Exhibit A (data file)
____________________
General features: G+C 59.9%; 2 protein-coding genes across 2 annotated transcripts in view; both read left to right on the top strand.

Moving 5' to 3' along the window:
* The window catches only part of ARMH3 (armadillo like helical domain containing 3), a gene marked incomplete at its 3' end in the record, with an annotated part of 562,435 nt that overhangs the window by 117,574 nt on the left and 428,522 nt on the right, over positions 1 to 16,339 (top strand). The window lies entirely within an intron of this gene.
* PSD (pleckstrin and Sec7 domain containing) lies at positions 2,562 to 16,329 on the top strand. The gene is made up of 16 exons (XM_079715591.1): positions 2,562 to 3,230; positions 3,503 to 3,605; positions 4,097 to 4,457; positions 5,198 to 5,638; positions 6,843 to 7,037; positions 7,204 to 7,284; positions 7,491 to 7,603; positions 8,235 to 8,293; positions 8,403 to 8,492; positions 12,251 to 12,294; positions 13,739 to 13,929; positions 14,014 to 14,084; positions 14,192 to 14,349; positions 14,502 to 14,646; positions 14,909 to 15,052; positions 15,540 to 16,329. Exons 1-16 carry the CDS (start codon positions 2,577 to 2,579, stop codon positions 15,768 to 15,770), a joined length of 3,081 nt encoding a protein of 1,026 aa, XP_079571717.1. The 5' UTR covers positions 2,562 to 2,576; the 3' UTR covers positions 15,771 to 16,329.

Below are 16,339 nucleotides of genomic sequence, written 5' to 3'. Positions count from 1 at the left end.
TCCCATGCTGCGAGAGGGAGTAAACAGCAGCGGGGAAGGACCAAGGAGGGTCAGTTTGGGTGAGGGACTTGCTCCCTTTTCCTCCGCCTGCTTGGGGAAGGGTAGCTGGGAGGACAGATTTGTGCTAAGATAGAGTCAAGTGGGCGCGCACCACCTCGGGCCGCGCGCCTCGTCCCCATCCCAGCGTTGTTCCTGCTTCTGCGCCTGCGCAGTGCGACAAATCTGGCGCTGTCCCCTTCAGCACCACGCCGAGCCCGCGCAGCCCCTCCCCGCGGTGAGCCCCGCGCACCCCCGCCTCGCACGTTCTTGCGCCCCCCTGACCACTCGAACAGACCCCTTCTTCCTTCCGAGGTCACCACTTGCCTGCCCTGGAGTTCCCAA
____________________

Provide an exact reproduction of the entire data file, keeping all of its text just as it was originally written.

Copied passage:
General features: G+C 59.9%; 2 protein-coding genes across 2 annotated transcripts in view; both read left to right on the top strand.

Moving 5' to 3' along the window:
* The window catches only part of ARMH3 (armadillo like helical domain containing 3), a gene marked incomplete at its 3' end in the record, with an annotated part of 562,435 nt that overhangs the window by 117,574 nt on the left and 428,522 nt on the right, over positions 1 to 16,339 (top strand). The window lies entirely within an intron of this gene.
* PSD (pleckstrin and Sec7 domain containing) lies at positions 2,562 to 16,329 on the top strand. The gene is made up of 16 exons (XM_079715591.1): positions 2,562 to 3,230; positions 3,503 to 3,605; positions 4,097 to 4,457; positions 5,198 to 5,638; positions 6,843 to 7,037; positions 7,204 to 7,284; positions 7,491 to 7,603; positions 8,235 to 8,293; positions 8,403 to 8,492; positions 12,251 to 12,294; positions 13,739 to 13,929; positions 14,014 to 14,084; positions 14,192 to 14,349; positions 14,502 to 14,646; positions 14,909 to 15,052; positions 15,540 to 16,329. Exons 1-16 carry the CDS (start codon positions 2,577 to 2,579, stop codon positions 15,768 to 15,770), a joined length of 3,081 nt encoding a protein of 1,026 aa, XP_079571717.1. The 5' UTR covers positions 2,562 to 2,576; the 3' UTR covers positions 15,771 to 16,329.

Below are 16,339 nucleotides of genomic sequence, written 5' to 3'. Positions count from 1 at the left end.
TCCCATGCTGCGAGAGGGAGTAAACAGCAGCGGGGAAGGACCAAGGAGGGTCAGTTTGGGTGAGGGACTTGCTCCCTTTTCCTCCGCCTGCTTGGGGAAGGGTAGCTGGGAGGACAGATTTGTGCTAAGATAGAGTCAAGTGGGCGCGCACCACCTCGGGCCGCGCGCCTCGTCCCCATCCCAGCGTTGTTCCTGCTTCTGCGCCTGCGCAGTGCGACAAATCTGGCGCTGTCCCCTTCAGCACCACGCCGAGCCCGCGCAGCCCCTCCCCGCGGTGAGCCCCGCGCACCCCCGCCTCGCACGTTCTTGCGCCCCCCTGACCACTCGAACAGACCCCTTCTTCCTTCCGAGGTCACCACTTGCCTGCCCTGGAGTTCCCAA